Bloomberg News

Chile’s Industrial Output Rises Faster-Than-Forecast 5.2%

October 28, 2011

(Updates with analyst’s comments in fourth paragraph.)

Oct. 28 (Bloomberg) -- Chile’s industrial production rose a faster-than-forecast 5.2 percent in September from the year- earlier, adding to pressure to leave interest rates unchanged even as global growth slows

Industrial sales gained 1.1 percent over the same period, the institute said in a report handed to reporters in Santiago today. The median estimate from 15 economists surveyed by Bloomberg was for output to rise 3.5 percent.

The economy continues to show signs of vigor even as it slows from the first half of the year, when it expanded 8.4 percent, according to central bank minutes published today. Policy makers are unlikely to change course and cut rates next month because Chilean output remains detached from the global slowdown, Juan Pablo Castro, an economist at Banco Santander Chile, said by phone.

“September data basically supports the central bank’s decision that it needs to be a bit cautious because the internal economy isn’t showing increased signs of contagion from the external scenario,” Castro said today. “The rate cut could even be delayed until the beginning of 2012.”

Chile’s one-year interest rate swap, which reflects traders’ views of average borrowing costs, remained unchanged from yesterday’s 4.73 percent at 10:16 a.m. Santiago time.

Rate Discussion

The central bank, which has held its benchmark rate at 5.25 percent for four months, discussed cutting rates by a quarter- point at its Oct. 13 meeting, according to today’s minutes. Policy makers last reduced borrowing costs in July 2009.

While turbulence in the international economy was likely to have an effect on Chile, the nation’s job and credit markets remain “dynamic” and there aren’t any data yet that would justify a rate cut, the bankers said in the minutes.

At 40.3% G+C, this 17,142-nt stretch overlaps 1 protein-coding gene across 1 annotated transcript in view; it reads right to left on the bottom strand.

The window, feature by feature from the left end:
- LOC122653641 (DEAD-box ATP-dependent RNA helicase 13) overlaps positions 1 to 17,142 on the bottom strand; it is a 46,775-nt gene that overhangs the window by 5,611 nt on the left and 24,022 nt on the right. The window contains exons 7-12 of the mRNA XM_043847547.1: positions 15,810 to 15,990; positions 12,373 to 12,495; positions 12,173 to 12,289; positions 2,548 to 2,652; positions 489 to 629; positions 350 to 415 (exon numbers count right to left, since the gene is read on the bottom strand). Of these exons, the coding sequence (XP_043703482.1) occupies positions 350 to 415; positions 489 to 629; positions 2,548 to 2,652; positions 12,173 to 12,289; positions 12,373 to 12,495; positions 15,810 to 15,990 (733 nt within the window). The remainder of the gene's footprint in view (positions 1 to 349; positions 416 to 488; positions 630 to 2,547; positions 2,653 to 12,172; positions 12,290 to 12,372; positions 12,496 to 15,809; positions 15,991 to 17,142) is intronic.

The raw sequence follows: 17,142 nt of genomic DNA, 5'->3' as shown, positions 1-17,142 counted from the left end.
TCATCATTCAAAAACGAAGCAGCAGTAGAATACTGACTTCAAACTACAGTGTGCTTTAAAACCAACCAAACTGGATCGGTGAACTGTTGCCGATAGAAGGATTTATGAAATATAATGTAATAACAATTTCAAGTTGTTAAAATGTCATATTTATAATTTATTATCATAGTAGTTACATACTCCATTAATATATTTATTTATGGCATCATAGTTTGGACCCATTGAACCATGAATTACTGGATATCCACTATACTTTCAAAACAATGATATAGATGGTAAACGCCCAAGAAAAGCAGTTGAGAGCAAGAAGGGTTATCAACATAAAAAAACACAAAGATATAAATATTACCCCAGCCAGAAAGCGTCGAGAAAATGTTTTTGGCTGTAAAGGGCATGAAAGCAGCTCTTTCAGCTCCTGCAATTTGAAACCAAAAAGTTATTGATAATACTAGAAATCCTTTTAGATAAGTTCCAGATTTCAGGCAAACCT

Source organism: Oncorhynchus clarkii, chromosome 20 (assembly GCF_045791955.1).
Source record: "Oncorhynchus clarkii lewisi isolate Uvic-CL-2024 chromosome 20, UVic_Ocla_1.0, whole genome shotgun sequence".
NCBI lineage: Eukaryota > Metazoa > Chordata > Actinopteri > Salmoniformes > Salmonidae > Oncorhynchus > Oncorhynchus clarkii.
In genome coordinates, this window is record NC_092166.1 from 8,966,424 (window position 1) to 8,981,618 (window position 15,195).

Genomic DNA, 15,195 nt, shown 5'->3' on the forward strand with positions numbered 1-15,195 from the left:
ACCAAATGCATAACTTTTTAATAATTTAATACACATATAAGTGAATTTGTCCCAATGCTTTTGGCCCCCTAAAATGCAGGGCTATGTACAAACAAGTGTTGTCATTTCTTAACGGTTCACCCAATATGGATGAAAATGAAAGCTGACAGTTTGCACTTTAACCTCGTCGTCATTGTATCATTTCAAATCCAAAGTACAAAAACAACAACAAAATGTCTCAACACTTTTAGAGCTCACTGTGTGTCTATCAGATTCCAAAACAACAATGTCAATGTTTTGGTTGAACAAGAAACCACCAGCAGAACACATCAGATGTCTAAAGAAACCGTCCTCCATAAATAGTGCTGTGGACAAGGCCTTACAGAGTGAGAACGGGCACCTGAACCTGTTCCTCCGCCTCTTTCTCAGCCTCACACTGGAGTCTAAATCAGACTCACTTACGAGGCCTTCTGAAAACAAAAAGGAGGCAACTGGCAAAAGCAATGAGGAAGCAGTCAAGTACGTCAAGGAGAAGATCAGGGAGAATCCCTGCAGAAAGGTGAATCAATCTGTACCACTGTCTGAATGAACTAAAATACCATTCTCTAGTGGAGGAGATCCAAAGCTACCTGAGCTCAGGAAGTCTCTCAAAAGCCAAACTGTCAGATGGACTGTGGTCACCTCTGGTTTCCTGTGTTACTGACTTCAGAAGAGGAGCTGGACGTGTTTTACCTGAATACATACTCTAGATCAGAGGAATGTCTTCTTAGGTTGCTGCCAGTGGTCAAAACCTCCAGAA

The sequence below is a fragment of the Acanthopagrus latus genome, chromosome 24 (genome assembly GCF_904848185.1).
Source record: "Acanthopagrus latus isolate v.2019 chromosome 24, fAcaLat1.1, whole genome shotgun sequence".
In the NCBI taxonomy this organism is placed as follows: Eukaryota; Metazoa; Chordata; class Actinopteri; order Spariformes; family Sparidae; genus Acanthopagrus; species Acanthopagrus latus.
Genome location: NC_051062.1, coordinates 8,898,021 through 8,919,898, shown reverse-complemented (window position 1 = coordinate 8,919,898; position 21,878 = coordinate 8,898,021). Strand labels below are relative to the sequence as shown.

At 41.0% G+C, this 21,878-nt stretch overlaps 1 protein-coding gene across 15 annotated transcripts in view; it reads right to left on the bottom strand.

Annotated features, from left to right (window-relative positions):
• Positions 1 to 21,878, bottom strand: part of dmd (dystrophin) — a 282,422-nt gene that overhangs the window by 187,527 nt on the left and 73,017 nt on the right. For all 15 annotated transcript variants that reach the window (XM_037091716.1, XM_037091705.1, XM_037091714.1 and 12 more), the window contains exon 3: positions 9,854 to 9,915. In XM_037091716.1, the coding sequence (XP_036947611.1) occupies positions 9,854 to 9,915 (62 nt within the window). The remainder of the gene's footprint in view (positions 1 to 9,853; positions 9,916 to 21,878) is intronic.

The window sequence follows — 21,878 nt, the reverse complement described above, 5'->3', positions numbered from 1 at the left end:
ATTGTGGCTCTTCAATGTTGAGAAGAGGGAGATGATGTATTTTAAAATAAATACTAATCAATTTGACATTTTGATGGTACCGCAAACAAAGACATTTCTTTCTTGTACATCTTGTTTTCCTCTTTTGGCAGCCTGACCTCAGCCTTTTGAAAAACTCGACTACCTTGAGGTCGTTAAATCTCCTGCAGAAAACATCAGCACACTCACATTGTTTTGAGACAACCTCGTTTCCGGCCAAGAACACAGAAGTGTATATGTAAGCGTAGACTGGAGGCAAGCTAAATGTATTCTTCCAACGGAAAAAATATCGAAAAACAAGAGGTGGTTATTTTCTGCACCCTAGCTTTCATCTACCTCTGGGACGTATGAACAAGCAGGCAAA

All five policy makers agreed on the importance of making clear that the bank would act with flexibility to change the path of monetary policy were a worsening global economy to affect Chile’s inflation outlook.

“While it was most likely that the next move in the monetary policy rate would be downwards, there was not yet enough information to take that decision or to think it was something imminent,” one of the bankers said, according to the minutes.

Copper production fell 1.9 percent to 436,734 metric tons in September from the year-earlier period, the statistics institute said. A two-week strike starting July 22 at BHP Billiton Ltd.’s Escondida, the world’s largest copper mine, affected output, the Melbourne-based company said Oct. 18.

Chile’s jobless rate remained unchanged at 7.4 percent in the three months through September from the month earlier period, the institute said in a separate report today. The median estimate of 14 economists surveyed by Bloomberg was for unemployment to fall to 7.3 percent.

--With assistance from Matthew Craze and Sebastian Boyd in Santiago. Editors: Philip Sanders, Harry Maurer

To contact the reporter on this story: Randall Woods in Santiago at rwoods13@bloomberg.net

To contact the editor responsible for this story: Joshua Goodman at jgoodman19@bloomberg.net


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